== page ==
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Intersection of Competition and Hope

So much has been written about competition. Today, I argue that to compete is to have hope.
This week our students were preparing for spring break. Their eyes were solidly on a week of sleeping in, games, Netflix, and no homework. It also happens to be the final week to submit their creative work for possible selection in the ACTELA Anthology. Friday was a whirlwind of preparing over 35 students and their work for submission.

I watched with sympathy as each student agonized over the titles of their creative works. I watched as they approved their final submissions and clicked the send button. I watched their eyes glow with hope as they learned about the possibility inherent in their submission. Hope is inherent in the act of competition.

Academic or athletic competition imbues students with hope.  Learning how to behave under the pressure of competition is part of maturation.  I have always appreciated a colleague, Dr. Kevin Durand, who taught his soccer players to win as if you have won before and lose as if you will win again. To win and lose with class is a skill that we must continue to teach our students. The games they play and the movies they watch tend to illustrate the opposite.

To win or to lose is to inspire hope. A student only turns away from competition when they lack self-esteem.  When students create and innovate, they are filled with self-empowerment. Our schools need to empower our students to create and to innovate. But, creation and innovation should involve hard work.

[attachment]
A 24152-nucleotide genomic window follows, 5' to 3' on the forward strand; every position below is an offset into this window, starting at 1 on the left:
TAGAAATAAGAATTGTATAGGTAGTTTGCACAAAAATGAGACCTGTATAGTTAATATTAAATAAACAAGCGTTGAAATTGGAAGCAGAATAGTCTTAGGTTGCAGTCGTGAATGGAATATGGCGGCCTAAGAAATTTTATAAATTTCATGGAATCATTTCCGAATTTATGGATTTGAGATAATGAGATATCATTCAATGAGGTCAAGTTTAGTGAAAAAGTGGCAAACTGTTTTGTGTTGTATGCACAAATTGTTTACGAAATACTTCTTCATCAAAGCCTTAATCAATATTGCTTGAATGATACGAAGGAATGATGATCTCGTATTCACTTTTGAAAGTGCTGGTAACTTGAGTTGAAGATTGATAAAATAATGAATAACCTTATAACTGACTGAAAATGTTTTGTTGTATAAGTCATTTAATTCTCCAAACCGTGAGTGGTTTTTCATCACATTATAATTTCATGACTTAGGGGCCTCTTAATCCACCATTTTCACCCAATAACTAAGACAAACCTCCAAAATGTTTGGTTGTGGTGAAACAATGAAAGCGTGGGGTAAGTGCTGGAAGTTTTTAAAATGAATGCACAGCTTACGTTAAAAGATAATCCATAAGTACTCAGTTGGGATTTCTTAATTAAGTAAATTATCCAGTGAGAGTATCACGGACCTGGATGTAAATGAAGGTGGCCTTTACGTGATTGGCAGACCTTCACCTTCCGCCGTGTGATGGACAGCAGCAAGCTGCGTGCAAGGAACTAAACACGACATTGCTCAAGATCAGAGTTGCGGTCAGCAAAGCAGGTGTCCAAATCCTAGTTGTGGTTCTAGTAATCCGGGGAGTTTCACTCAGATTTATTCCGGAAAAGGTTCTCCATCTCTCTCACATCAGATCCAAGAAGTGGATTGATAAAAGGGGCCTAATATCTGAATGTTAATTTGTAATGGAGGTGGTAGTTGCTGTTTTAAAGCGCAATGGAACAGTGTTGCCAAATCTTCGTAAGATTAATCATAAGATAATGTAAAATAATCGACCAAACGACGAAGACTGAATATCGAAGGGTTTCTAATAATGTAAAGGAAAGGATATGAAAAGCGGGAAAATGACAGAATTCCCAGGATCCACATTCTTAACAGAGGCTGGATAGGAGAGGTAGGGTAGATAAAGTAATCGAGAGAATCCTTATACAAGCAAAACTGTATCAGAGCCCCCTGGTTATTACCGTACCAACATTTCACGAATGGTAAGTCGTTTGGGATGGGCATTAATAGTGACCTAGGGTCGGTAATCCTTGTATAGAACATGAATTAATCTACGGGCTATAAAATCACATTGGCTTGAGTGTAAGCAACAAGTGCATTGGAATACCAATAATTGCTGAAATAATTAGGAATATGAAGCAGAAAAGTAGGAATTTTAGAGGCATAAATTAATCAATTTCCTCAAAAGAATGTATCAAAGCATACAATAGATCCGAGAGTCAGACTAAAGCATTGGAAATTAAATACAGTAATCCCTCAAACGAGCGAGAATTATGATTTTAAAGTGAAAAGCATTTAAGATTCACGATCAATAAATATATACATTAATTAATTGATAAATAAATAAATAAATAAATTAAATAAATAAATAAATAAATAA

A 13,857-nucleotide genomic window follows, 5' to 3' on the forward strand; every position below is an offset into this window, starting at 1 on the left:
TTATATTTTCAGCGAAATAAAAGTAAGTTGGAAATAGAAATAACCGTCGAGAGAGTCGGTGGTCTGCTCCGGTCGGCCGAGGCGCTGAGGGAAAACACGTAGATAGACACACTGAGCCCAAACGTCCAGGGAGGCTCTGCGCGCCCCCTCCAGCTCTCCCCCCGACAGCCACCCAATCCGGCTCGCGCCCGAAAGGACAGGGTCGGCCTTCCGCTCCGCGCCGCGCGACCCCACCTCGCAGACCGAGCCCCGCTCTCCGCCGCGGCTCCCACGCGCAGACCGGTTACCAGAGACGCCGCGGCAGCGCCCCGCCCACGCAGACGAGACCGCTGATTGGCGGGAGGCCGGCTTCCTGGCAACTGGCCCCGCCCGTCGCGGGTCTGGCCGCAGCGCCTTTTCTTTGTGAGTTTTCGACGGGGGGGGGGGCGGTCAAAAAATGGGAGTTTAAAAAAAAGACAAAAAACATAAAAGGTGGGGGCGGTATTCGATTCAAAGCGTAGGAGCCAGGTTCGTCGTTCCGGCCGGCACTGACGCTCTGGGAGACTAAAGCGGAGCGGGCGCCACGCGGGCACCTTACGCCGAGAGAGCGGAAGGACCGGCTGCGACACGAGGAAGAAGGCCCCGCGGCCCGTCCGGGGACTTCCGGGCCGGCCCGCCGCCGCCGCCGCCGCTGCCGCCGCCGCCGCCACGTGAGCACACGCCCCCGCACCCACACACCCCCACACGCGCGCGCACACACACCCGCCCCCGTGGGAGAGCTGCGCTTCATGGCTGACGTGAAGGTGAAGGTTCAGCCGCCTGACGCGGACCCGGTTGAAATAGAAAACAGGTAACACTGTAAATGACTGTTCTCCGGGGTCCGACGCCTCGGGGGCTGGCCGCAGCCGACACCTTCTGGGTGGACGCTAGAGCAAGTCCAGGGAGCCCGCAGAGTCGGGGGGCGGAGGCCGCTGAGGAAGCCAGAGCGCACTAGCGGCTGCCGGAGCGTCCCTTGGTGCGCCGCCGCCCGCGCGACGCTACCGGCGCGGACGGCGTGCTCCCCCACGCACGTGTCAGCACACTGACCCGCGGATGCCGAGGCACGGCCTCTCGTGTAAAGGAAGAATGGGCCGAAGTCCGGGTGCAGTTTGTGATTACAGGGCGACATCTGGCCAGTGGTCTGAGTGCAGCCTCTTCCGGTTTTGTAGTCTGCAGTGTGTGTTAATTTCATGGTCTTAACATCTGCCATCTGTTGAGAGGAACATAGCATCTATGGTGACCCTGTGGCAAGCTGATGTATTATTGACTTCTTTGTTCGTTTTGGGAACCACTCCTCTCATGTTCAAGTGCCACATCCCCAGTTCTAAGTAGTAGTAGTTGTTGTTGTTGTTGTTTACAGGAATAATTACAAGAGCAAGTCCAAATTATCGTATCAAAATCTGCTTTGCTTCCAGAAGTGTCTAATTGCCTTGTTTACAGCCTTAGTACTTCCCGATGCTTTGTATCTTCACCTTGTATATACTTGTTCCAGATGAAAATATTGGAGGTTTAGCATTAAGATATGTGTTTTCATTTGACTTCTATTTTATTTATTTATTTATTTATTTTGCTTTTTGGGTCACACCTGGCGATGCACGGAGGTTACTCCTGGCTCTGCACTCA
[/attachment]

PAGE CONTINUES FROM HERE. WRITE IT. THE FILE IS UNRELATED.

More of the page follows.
"Striving for success without hard work is like trying to harvest a crop where nothing was 
            planted!"~ Dr. Joyce Knudsen.  (@drjoyce_knudsen)

We are no longer educating for the factory. We are educating for leadership and for jobs that do not yet exist. Creation and innovation or PBL and  Genius Hour are concepts that must have high academic expectations for our students. We can't merely put students on the stage and expect them to win if they haven't put in the hard work themselves. It is also not enough to simply put students in a sandbox of creation and innovation to play. We must combine the academic expectations and the possibilities of competition in order to empower our students.

I welcome your thoughts.

Suzanne Rogers


Taught, volunteered and substituted for almost 30 years in public, private, and charter schools.
English teacher, AP teacher department chair, AP Discipline, AP Academics, Curriculum and PD, ELA Coach
Avid mom of two college cubs, AP English teacher, Instructional Facilitator, cradle United Methodist.


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